First off, I want to thank D.D. and all of the WG2E bloggers for their wonderful support this past year. Unfortunately life has brought a ton of busy stuff my way lately, so this will be my last WG2E post. I will still be active and around, so please do feel free to keep up with me on my Facebook page and pop in to say “hi”: http://www.facebook.com/gemmahallidayauthor
Having said that, the aspect of self-publishing that I want to leave everyone with today is maybe the most important: promotion. Writing a fab book is only step one to selling well. Promotion has to be a big part of your plan if you want to succeed. I’ve found that there are three specific types of promotions: 1) promo aimed toward building your brand and name recognition, 2) promo aimed toward immediate sales, and 3) promo aimed toward building your readership.
The first type of promo is what traditionally published authors have been doing for years, and it does still work well to slowly build your career. Examples of this type would be sending swag to conferences, taking out ads in magazines, and sending book to reviewers and bloggers. It generally leads to very few immediate sales, but it does get your name in front of readers which will eventually build recognition for you both within the industry and with readers. I’ve done this off and on throughout my career, but I did the most when I was first starting out to really try to make a mark with my brand up front.
It’s hard to see an immediate impact, so it’s difficult for me to say exactly what has worked the best in this area, but I prefer inexpensive promotions with big impact. The one that I loved the most was for my second book, KILLER IN HIGH HEELS. A friend of mine had read the book and said it was so funny she almost peed her pants. Totally what I was going for. I took her quote and the book cover and had business cards made up at Vistaprint. I then printed out a hundred coupons from the Depends adult undergarments website and attached them to the business cards. I sent those to the RT conference that year, and I got a TON of response from them. Several bloggers wrote about it as the most unique promo at the conference, and I got emails from readers who got a chuckle out of it. I’m *pretty* sure no one cashed in their coupons, but the whole point was to get my name to stick in people’s heads. So for very little cost, I got a big impact with those. Another similar promo I did was for my 5th book, which had a wedding it in. I had wedding invitations printed up and sent them out to bloggers and reviewers “inviting” them to “attend” the wedding by requesting an ARC to review. I got several nice reviews out of it, so I was very happy with that.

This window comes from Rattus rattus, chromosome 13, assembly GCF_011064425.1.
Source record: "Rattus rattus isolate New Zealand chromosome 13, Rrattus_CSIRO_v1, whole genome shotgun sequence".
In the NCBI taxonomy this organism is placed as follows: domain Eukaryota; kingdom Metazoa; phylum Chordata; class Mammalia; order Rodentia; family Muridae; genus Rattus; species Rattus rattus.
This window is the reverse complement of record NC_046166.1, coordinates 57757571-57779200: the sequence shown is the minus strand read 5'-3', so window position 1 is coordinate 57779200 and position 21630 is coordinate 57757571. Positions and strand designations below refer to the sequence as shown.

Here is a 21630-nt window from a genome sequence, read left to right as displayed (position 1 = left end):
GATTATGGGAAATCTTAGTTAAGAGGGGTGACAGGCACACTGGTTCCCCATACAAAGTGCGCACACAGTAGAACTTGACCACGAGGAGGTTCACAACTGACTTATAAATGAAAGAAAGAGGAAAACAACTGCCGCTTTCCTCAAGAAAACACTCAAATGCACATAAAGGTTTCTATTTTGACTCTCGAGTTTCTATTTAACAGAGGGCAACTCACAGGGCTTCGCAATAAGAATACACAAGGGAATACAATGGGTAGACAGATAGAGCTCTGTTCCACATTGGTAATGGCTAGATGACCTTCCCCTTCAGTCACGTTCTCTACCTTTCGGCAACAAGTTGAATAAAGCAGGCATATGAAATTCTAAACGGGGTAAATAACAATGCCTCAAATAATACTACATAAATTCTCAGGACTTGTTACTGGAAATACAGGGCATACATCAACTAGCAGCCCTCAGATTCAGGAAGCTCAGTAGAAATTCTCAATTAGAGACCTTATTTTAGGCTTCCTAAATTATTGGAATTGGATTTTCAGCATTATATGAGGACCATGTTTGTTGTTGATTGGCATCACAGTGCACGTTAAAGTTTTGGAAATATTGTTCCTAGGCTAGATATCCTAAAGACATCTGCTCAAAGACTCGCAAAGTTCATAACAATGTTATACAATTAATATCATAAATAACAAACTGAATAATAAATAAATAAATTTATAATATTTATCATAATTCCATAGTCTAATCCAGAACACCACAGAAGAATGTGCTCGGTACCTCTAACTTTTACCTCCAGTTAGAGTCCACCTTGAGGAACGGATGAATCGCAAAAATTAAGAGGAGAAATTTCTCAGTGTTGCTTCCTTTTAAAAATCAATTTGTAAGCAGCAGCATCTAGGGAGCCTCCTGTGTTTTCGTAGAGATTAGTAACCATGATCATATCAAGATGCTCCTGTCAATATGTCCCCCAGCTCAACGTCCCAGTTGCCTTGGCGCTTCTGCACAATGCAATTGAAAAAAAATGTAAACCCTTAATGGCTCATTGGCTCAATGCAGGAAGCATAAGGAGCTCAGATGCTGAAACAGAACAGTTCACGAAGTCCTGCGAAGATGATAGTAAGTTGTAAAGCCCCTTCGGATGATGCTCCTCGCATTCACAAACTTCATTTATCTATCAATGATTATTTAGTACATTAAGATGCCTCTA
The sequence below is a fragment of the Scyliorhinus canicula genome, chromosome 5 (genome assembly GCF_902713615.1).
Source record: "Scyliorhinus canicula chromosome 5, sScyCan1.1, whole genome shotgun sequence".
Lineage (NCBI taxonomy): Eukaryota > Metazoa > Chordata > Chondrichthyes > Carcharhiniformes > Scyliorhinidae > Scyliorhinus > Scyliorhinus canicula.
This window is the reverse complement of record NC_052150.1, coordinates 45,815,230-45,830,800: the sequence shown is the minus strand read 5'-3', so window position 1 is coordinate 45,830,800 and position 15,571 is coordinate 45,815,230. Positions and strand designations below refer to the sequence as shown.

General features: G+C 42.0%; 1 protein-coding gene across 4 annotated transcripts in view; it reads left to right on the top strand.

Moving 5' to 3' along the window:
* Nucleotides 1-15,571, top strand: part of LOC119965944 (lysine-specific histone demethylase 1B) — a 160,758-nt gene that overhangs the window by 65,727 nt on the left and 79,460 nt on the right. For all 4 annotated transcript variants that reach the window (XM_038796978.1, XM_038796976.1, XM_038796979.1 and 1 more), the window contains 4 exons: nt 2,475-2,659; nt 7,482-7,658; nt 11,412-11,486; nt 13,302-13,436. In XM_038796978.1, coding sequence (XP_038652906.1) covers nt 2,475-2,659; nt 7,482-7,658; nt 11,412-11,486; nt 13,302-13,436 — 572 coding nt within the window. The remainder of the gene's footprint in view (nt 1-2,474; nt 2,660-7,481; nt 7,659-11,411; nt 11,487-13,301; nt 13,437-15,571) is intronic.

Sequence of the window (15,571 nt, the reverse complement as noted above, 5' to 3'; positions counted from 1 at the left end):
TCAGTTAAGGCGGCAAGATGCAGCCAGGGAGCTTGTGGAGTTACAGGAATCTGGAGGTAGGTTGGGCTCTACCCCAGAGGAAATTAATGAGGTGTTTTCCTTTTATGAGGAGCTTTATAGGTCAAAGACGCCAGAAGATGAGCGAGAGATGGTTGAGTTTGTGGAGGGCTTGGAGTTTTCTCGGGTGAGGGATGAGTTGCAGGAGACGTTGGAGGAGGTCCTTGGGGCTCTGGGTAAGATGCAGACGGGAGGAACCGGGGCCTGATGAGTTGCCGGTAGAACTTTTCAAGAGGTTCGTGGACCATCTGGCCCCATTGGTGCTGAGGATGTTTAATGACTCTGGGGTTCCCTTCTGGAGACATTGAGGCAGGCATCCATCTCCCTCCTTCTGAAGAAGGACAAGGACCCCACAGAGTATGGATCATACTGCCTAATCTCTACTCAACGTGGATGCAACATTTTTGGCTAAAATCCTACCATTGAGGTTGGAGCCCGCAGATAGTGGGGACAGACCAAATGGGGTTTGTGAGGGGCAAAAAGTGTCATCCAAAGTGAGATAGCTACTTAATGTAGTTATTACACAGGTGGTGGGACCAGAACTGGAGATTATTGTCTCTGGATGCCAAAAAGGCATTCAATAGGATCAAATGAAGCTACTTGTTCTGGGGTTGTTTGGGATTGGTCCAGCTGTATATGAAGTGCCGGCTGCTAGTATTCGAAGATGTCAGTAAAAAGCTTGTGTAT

The second type of promo is geared toward immediate sales, and you can easily track its effectiveness with your sales data and rankings. I think most self-published authors are focused on this type of promo more than any! Playing with pricing and freebies is a great way to do this. Contests can also make a big difference. For example, I currently have a contest going through my Facebook page to boost sales for my upcoming release, SECRET BOND. The basics of the contest are that I’m giving away 3 gifts cards to 3 randomly selected people who help me get the word out about the book. “Shares” on Facebook are how people enter. The twist is that I am upping the amount of the gift cards by $10 for every pre-order I get on the book, so readers have a big incentive to pre-order the book themselves as well as share the info. So far I’m super pleased with the number of pre-orders. The book’s ranking has dipped as low as 1000 on Amazon, and it doesn’t even come out until May 1st! You can check out the particulars of the contest here: http://www.facebook.com/gemmahallidayauthor#!/gemmahallidayauthor/posts/308646292594506